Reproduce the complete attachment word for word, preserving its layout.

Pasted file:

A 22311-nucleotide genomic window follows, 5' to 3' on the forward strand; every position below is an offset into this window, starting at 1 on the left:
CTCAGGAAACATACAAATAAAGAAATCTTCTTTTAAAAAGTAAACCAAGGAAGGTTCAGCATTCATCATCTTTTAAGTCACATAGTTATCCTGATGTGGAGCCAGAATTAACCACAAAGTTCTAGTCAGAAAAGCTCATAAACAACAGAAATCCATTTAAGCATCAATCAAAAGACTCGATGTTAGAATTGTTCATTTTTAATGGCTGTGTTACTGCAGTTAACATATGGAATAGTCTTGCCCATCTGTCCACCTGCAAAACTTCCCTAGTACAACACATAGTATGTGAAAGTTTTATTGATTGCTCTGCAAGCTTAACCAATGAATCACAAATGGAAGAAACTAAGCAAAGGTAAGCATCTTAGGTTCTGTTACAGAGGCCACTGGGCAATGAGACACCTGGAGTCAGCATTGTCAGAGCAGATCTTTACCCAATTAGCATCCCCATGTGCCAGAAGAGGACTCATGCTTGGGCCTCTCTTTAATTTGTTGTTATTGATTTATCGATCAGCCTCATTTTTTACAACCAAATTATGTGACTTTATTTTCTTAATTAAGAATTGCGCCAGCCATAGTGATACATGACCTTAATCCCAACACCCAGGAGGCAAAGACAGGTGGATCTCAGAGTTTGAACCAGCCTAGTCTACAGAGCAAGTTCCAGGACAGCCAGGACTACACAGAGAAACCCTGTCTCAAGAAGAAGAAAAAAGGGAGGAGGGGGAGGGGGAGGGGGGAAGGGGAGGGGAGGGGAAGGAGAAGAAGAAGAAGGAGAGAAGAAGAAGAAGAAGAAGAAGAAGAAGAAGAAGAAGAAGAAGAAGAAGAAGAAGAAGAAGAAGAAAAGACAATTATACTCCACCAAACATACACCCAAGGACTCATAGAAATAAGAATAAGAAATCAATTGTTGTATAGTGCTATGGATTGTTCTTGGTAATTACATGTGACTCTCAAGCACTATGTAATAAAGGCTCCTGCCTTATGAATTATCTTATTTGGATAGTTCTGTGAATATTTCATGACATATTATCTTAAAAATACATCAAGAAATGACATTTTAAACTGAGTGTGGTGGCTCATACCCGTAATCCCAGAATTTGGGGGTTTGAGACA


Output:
A 22311-nucleotide genomic window follows, 5' to 3' on the forward strand; every position below is an offset into this window, starting at 1 on the left:
CTCAGGAAACATACAAATAAAGAAATCTTCTTTTAAAAAGTAAACCAAGGAAGGTTCAGCATTCATCATCTTTTAAGTCACATAGTTATCCTGATGTGGAGCCAGAATTAACCACAAAGTTCTAGTCAGAAAAGCTCATAAACAACAGAAATCCATTTAAGCATCAATCAAAAGACTCGATGTTAGAATTGTTCATTTTTAATGGCTGTGTTACTGCAGTTAACATATGGAATAGTCTTGCCCATCTGTCCACCTGCAAAACTTCCCTAGTACAACACATAGTATGTGAAAGTTTTATTGATTGCTCTGCAAGCTTAACCAATGAATCACAAATGGAAGAAACTAAGCAAAGGTAAGCATCTTAGGTTCTGTTACAGAGGCCACTGGGCAATGAGACACCTGGAGTCAGCATTGTCAGAGCAGATCTTTACCCAATTAGCATCCCCATGTGCCAGAAGAGGACTCATGCTTGGGCCTCTCTTTAATTTGTTGTTATTGATTTATCGATCAGCCTCATTTTTTACAACCAAATTATGTGACTTTATTTTCTTAATTAAGAATTGCGCCAGCCATAGTGATACATGACCTTAATCCCAACACCCAGGAGGCAAAGACAGGTGGATCTCAGAGTTTGAACCAGCCTAGTCTACAGAGCAAGTTCCAGGACAGCCAGGACTACACAGAGAAACCCTGTCTCAAGAAGAAGAAAAAAGGGAGGAGGGGGAGGGGGAGGGGGGAAGGGGAGGGGAGGGGAAGGAGAAGAAGAAGAAGGAGAGAAGAAGAAGAAGAAGAAGAAGAAGAAGAAGAAGAAGAAGAAGAAGAAGAAGAAGAAGAAGAAGAAAAGACAATTATACTCCACCAAACATACACCCAAGGACTCATAGAAATAAGAATAAGAAATCAATTGTTGTATAGTGCTATGGATTGTTCTTGGTAATTACATGTGACTCTCAAGCACTATGTAATAAAGGCTCCTGCCTTATGAATTATCTTATTTGGATAGTTCTGTGAATATTTCATGACATATTATCTTAAAAATACATCAAGAAATGACATTTTAAACTGAGTGTGGTGGCTCATACCCGTAATCCCAGAATTTGGGGGTTTGAGACA